The March 2012 issue of Westlawn Institute's free online journal, The Masthead, is now posted.
Highlights in this edition:
- Westlawn Reaccredited
- U.S. Park Service Requires ABYC Standards
- Engine Power Curves
- Orca3D Tip
- Wrong Way Martin and Stephens
- Know It All Answer - On Gasoline Ventilation
- Know It All Question - On Chainplate Welds
- Cerny's L'Arche Dinghy
- On The Drawing Board - Allison and Leech Projects
- New Ownership at The Boat School
- Herreshoff Symposium
- News & Views
- Training Links & Events
- Masthead Archives
- Westlawn Information
Understanding Engine Power Curves
By Dave Gerr
Deep in the bilge of the boat you're designing, building, surveying or repairing is her beating heart-her engine. The recipient of endless tuning, cleaning, and fuss, it's the boat's engine that drives her from anchorage to anchorage. Engines, however, come in a wide array of sizes, shapes, and flavors. Whether you're repowering, determining which propulsion-package option to install in a new boat, trying to optimize performance on an existing boat, or to understand why an engine isn't achieving full rated RPM, good information on engine behavior can seem hard to come by. The key to deciphering engine performance is the performance curves that are included with the engine manufacturer's literature. We'll examine these curves here.
Westlawn Alumnus Will Allison of Imaginocean Yacht Design
On The Drawing Board
C.Way Pty Ltd has tapped Tasmania-based designer Will Allison and his design firm, Imaginocean Yacht Design, to design both a 47 meter motor yacht and its 8 meter tender. The decision to custom build a tender was born out of the need for an attractive, functional day boat that offers protection from the weather, whilst still permitting the enjoyment of water sports. Will Allison says, "There's any number of limousine-style tenders out there: but they are a single use vessel. The objective here was to create a practical boat that would serve as a comfortable tender, but also be suitable for a range of other activities." The result is an edgy-looking 8 meter boat with seating for up to eight guests and crew. IYD employed a combination of aluminum for the hull and structure, with composites for much of the interior, to produce a durable vessel that is also light enough to be lifted onto the aft deck of the mother ship. Hull number one is currently under construction in Hobart and is due to be launched by the middle of 2012.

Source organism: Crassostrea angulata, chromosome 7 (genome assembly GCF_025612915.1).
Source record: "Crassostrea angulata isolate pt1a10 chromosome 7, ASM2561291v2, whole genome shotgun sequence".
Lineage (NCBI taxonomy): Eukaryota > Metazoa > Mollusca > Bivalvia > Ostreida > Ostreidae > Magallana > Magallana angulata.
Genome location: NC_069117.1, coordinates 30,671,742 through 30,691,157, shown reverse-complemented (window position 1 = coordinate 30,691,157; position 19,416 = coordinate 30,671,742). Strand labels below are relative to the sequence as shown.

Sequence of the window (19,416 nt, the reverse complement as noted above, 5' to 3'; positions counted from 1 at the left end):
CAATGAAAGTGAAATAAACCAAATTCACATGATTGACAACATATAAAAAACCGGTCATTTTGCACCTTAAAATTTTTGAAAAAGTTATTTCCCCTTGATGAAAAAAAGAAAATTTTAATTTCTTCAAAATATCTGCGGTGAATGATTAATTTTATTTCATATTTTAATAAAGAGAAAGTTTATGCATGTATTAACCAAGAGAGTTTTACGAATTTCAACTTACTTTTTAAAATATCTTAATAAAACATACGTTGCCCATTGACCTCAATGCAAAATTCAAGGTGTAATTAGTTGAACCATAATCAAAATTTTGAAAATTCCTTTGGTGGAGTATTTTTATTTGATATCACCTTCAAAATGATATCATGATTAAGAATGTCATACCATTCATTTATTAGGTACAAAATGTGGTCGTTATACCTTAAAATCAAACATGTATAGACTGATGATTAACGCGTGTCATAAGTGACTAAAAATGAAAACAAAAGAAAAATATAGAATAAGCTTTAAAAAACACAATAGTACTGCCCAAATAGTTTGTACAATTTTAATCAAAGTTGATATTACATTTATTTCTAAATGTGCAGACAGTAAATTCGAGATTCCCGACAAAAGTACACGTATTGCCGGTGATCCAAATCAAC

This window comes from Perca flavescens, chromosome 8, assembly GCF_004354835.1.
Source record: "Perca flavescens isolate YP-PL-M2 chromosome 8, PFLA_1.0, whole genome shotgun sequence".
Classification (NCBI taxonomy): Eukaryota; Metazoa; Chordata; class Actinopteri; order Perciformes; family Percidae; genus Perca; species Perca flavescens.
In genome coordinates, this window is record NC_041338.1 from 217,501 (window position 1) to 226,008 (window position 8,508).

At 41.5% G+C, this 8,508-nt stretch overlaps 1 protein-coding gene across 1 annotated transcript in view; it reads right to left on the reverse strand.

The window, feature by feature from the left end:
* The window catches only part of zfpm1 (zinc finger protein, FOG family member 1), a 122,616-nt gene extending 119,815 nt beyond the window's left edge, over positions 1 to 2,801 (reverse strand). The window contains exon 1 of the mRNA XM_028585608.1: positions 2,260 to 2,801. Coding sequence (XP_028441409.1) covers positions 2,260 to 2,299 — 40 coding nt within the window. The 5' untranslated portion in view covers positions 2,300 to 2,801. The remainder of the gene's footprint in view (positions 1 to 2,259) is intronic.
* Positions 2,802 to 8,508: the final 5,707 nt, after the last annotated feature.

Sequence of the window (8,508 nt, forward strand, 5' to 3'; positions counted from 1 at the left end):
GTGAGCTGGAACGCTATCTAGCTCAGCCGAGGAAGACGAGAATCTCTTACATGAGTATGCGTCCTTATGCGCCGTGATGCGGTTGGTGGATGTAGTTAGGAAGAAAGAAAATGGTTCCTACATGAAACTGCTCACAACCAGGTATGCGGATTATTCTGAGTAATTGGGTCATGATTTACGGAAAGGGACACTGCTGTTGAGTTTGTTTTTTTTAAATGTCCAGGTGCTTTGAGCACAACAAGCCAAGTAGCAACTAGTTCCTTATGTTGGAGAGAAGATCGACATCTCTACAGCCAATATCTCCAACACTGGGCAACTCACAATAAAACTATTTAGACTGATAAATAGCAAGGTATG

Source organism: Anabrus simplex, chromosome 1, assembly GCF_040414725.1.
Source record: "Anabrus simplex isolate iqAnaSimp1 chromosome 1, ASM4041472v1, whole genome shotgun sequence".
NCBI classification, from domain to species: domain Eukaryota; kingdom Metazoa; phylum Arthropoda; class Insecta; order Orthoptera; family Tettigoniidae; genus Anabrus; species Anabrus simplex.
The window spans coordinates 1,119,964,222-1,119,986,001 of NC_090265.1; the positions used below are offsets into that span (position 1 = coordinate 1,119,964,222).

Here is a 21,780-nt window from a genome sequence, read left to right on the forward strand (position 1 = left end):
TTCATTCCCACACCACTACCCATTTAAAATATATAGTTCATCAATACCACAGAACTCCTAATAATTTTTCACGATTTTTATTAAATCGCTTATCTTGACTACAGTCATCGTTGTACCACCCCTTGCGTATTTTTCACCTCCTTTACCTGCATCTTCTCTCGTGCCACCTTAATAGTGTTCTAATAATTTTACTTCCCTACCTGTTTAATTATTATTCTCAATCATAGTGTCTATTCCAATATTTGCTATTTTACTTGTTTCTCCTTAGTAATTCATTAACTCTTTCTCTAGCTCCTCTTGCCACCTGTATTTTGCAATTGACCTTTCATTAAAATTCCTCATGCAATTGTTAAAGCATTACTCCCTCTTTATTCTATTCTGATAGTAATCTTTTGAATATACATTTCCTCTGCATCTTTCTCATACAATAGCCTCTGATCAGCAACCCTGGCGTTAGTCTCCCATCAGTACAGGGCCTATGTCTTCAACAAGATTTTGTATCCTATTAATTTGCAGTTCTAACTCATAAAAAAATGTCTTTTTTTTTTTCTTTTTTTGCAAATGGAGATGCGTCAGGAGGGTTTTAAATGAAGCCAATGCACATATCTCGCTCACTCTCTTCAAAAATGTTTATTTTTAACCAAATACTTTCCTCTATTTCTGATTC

Surface Normals and Hydrostatic Calculations
By Larry Leibman, Principal Naval Architect, DRS Defense Solutions, LLC
In order to compute the hydrostatics properties of your hull model, Orca3D performs a numerical integration on the surfaces that you select for the hydrostatics analysis. This numerical integration is affected by the orientation of the surface, where in this context “orientation” refers to the direction that the surface normals are pointing. By convention, Orca3D assumes the surface normals point into the water (i.e. the normals are on the wet side of the surface). One might be tempted to say that this is the equivalent of assuming the normals point “outward” from the hull surfaces; however, this is not always true. Consider the case of a bow thruster opening in the hull. Here, pointing into the water will have the normals pointing inward. Surfaces whose normals are outward create positive displacement; when surface normals are inward, the displacement of that surface is negative. For the bow thruster example, it’s correct for the buoyant volume of the surface to be negative.
Read the complete articles and more in this issue.
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Director, Westlawn Institute